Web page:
In addition to telling both the known and previously unknown aspects of this story well, and keeping the psychotherapy to a minimum, Guinn does a fine job of contextualizing what he reports. He keeps these links to a larger tale brief and to the point, but they are telling nonetheless. Yes, folks, in the late sixties there were politics in the air and Guinn doesn't let us forget:
"We were by now a classic cult, true believers, surrounded by a hostile world that we rejected and that rejected us in turn."
That's Weatherman leader Mark Rudd, who, as Guinn wryrly notes could have been speaking for Manson's Family, who also "celebrated internally with group sex and acid sessions." (And, he might have added, also planned to kill a lot of people, though, in most cases, they were spared life-in-prison fates by a degree of ineptitude even born losers like Tex Watson and Susan Atkins couldn't match.)
Guinn gives us enough of this period flavor so as to leave no doubt that Manson benefitted from the often chaotic atmosphere of the times, emphasizing that, politics aside, someone wishing to lead a sex-and-death cult could have found no ground for recruitment so rich as the scenes gathered around flower power Berkeley and Haight-Asbury in the late sixties, unless maybe it was cynical, celebrity-fueled Los Angeles at the same time.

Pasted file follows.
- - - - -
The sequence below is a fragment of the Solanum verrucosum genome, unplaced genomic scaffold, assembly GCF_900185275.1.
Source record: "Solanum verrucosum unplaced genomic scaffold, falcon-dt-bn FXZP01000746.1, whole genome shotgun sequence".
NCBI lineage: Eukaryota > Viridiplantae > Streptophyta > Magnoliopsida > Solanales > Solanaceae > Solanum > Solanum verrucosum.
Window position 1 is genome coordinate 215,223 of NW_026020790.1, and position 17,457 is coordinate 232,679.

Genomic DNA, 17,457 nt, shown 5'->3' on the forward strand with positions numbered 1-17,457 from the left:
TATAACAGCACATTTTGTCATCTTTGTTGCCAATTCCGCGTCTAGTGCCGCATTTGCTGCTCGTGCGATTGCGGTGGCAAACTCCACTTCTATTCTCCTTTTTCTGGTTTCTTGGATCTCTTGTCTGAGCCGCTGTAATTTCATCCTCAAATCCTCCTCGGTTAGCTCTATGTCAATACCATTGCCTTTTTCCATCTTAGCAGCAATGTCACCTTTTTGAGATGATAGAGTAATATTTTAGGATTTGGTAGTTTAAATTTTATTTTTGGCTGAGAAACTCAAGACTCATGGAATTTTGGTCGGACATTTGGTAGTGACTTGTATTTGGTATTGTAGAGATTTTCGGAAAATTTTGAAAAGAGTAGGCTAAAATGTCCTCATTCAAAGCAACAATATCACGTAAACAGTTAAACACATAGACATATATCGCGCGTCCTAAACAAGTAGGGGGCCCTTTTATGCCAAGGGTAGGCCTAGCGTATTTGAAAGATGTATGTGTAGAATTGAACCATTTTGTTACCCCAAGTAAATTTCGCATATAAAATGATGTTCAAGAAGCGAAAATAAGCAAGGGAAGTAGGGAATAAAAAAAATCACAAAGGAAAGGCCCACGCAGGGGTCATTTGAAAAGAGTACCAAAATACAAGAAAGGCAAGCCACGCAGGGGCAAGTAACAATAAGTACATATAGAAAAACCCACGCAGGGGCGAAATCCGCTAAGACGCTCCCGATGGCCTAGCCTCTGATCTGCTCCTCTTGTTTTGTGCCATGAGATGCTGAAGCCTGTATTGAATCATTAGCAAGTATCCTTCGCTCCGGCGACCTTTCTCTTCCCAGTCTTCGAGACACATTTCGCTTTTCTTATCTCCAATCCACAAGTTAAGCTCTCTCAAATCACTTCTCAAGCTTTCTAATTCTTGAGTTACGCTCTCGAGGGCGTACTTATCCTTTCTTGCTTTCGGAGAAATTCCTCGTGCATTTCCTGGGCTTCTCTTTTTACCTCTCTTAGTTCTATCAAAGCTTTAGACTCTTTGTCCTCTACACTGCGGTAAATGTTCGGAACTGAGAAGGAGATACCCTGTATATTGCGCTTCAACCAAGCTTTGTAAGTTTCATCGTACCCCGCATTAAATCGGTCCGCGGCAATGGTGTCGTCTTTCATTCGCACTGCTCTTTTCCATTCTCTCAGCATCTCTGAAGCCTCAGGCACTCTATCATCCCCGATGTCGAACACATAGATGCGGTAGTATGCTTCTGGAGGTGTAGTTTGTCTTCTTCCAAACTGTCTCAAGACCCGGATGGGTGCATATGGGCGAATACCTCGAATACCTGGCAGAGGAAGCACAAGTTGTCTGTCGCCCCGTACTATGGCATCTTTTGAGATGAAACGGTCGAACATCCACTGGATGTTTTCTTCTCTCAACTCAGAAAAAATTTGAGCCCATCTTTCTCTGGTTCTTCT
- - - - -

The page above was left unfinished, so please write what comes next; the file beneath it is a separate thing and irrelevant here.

The ways in which Manson moved back and forth between these scenes, with their markedly different styles of hedonism, skillfully exploiting weaknesses ironically shared by hippie communes and the pampered children of Hollywood, all while obsessing daily on his twin dreams of rock stardom and finally striking out at a world which ahd repeatedly failed to recognize the genius he was sure he possessed, make up the fascinating core of Guinn's account. And, as with Manson's childhood, he tells us all we really need to know in a hundred swift-moving pages or so. He also repeatedly and correctly reminds us that, if Manson and his gang had stuck to killing ordinary people, he would now be long forgotten, as the many equally depraved murderers who have killed for their fifteen minutes of fame without creating the cottage industry of their own twisted dreams repeatedly have been in the long decades since.
With those one hundred and seventy-some books already out there, Jeff Guinn set himself a task here that was simple in conception but hard to pull off.
Find new stuff. Fit it with the old stuff. Tell it straight and true.
He succeeded on all counts.
I"ve now read three books on the Manson family.
I'm glad I read all three. And even more glad that Jeff Guinn has relieved me of the burden of ever again having to take Charles Manson at his word, or of reading another single word about him.